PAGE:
Upgrading to Ubuntu Edgy

I upgraded to Edgy on the weekend, mostly so that I could get a newer version of my IRC client. And actually, I was doing that because an IRC channel keyword I’d been given wasn’t working and I figured it must be my client. It turned out, in fact, that the keyword was bad somehow, so that was a wasted upgrade.

So, what of Edgy in general? Unfortunately for Ubuntu, the software as a whole tends to work well enough that I only notice broken things when I upgrade, so here’s the bad things I’ve noticed:

  • When I log in, GNOME reports that CPU scaling is not available on my machine, so dagnabit, it’ll either run it at 1.6GHz constantly or just tell me it is, I haven’t worked out which. This is one of those things that has worked for me in every previous version of Ubuntu, so it’s annoying that it’s broken now. I believe this is bug 36014.

  • If you type words into the address bar, the epiphany browser no longer treats them as search terms for Google, it instead treats them as a bad URL. Now you need to type words in and then select Search the Web in the drop-down box. This is one of those niche desktop behaviours that a very small fraction of the users were doing but that I was so addicted to that it was central to my use of the application. It is going to take the best part of a month to retrain my URL usage. I’m heartily tired of the behaviour of the address bar in both Firefox and Epiphany changing (and differently changing) in every new Ubuntu release. That dialog is probably my single most used text input box. No bug, because in my experience changes in the behaviour of this kind of dialog are generally deliberate.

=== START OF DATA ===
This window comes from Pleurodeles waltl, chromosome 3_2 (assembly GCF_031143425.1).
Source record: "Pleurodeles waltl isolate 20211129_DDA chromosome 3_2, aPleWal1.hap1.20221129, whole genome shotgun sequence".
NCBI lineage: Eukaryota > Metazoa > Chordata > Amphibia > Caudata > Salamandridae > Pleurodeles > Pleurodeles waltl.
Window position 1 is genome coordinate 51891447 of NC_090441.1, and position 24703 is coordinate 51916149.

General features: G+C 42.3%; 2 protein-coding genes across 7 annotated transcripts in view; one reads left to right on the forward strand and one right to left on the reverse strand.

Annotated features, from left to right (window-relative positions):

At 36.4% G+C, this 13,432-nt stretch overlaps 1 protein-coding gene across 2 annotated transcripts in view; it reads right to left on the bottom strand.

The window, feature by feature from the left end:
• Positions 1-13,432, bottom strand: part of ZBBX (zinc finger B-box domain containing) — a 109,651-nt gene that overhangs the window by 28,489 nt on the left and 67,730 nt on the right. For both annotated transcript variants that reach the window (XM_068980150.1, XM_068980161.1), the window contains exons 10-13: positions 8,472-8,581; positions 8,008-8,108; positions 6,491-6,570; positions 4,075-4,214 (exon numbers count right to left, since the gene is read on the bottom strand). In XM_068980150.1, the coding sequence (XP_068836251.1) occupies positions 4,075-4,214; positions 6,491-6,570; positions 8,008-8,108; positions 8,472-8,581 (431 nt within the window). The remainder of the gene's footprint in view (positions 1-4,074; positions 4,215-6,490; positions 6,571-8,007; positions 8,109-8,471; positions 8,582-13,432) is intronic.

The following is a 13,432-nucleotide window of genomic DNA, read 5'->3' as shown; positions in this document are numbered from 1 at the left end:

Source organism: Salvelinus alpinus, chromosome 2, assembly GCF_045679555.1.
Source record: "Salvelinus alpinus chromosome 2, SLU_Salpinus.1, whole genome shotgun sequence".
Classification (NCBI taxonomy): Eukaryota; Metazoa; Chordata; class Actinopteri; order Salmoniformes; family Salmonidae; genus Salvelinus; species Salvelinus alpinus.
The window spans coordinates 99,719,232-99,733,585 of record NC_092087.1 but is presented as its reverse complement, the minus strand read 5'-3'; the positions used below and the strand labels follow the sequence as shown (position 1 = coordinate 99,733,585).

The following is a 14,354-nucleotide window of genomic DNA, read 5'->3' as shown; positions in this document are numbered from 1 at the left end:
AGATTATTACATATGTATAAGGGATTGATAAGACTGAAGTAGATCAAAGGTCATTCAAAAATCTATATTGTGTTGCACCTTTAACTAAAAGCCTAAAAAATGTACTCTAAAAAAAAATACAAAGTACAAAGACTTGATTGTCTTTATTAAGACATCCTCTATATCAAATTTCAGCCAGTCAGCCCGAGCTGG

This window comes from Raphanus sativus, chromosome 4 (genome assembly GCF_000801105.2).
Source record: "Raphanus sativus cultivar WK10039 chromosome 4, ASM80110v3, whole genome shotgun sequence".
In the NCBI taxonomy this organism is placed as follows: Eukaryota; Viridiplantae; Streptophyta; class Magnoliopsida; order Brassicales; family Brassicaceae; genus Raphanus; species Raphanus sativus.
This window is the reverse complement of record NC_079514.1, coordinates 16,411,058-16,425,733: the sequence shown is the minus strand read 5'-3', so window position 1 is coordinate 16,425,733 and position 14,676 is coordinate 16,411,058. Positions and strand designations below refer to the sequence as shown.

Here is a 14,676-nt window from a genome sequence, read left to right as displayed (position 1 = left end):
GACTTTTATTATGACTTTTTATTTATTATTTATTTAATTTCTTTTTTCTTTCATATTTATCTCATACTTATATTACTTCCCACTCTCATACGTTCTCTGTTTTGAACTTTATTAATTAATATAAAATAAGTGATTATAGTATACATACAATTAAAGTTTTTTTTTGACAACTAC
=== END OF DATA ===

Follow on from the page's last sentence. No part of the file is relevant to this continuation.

• Aptitude, which I use for package management, is now incredibly slow to resolve dependencies. As in, dependency problems that it previously worked out instantly now take a minute or so. It takes that long to begin every single system update. I’m pleased to see that this is bug 51893 and there should be a new package waiting that fixes most of it.

So far, Edgy seems unlikely to best Breezy (Ubuntu 5.10) in its place in my heart as most stable Ubuntu release to date (Dapper — Ubuntu 6.06 LTS — was less stable for me, Long Term Support be damned, although it’s solid enough on servers). I guess the name is a warning though. In news of things that aren’t broken suspend and hibernate don’t seem to have broken this time around, which is, I think, the first major development version I’ve upgraded to where I didn’t have to spend a lot of time convincing them to work again. And Unison still works for once: usually it whinges if you’re copying files to a machine with a different version of Unison, which is a problem if I don’t want to upgrade all of my servers to the development Ubuntu. (That’s Unison’s fault, not Ubuntu’s, of course. The protocol ought to be stable enough that the server and client can have different versions and still talk to each other).

I hope the intermittent problem with hibernating I had with Dapper are gone, but since they were intermittent I don’t know. Likewise, I hope bug 49221 has disappeared for me at least, but since it was intermittent I can’t be sure yet.